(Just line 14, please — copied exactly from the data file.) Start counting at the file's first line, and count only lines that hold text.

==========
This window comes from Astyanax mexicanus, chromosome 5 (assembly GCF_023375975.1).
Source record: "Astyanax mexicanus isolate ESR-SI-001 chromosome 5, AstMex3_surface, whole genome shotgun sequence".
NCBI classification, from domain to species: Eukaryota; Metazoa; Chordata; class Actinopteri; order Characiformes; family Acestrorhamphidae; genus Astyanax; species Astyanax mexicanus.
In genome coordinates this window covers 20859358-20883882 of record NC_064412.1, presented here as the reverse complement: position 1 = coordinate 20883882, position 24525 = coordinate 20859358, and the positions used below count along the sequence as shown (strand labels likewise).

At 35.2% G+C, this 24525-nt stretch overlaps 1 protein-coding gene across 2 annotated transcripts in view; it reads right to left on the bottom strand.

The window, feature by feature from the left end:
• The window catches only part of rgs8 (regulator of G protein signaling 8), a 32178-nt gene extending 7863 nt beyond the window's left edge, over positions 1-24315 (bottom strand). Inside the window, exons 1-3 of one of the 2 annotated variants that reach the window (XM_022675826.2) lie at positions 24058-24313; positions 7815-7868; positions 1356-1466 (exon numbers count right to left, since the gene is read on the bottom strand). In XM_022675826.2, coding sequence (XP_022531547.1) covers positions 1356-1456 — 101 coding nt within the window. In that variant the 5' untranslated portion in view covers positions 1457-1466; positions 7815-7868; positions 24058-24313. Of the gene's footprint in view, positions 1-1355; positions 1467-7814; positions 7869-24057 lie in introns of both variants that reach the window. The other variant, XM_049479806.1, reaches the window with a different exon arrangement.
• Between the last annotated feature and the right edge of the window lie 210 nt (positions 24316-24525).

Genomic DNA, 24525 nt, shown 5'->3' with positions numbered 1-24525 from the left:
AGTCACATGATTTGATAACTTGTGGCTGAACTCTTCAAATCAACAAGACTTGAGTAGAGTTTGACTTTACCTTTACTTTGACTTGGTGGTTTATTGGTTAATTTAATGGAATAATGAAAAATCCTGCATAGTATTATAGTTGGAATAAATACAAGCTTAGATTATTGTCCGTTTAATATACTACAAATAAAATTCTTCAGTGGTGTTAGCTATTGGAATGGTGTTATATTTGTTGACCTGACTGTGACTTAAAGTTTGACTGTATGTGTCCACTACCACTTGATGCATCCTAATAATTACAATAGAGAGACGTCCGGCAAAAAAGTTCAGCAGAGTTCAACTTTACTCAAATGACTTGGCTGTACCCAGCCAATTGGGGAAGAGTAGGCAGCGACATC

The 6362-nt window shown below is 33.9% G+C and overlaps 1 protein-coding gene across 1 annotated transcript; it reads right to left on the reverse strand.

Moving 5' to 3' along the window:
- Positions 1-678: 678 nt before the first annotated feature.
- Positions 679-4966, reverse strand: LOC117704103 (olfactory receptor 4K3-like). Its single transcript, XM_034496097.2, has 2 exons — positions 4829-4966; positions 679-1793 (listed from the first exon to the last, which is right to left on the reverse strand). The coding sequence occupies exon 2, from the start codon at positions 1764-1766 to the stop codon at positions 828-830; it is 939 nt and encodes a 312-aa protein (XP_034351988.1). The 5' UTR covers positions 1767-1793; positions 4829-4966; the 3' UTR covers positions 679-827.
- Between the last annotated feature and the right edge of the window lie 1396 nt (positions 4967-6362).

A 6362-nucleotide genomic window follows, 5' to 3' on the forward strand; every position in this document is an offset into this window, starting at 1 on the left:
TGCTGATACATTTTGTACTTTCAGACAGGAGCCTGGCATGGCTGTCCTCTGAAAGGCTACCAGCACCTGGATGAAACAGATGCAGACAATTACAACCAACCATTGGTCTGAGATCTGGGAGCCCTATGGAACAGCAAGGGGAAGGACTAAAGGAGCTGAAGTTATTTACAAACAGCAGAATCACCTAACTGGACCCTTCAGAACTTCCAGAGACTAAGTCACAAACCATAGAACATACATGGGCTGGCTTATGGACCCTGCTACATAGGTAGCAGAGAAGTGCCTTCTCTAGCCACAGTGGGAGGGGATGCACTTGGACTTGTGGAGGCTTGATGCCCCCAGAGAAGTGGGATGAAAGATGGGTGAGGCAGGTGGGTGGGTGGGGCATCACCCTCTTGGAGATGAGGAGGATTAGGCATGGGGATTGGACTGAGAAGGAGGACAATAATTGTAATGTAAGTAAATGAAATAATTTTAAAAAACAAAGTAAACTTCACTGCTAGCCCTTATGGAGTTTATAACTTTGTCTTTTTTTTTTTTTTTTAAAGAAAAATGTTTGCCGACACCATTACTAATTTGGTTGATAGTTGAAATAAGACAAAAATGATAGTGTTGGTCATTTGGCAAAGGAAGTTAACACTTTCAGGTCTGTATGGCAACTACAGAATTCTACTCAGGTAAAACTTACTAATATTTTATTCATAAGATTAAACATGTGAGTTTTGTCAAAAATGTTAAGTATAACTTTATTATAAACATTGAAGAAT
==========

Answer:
- Positions 679-4966, reverse strand: LOC117704103 (olfactory receptor 4K3-like). Its single transcript, XM_034496097.2, has 2 exons — positions 4829-4966; positions 679-1793 (listed from the first exon to the last, which is right to left on the reverse strand). The coding sequence occupies exon 2, from the start codon at positions 1764-1766 to the stop codon at positions 828-830; it is 939 nt and encodes a 312-aa protein (XP_034351988.1). The 5' UTR covers positions 1767-1793; positions 4829-4966; the 3' UTR covers positions 679-827.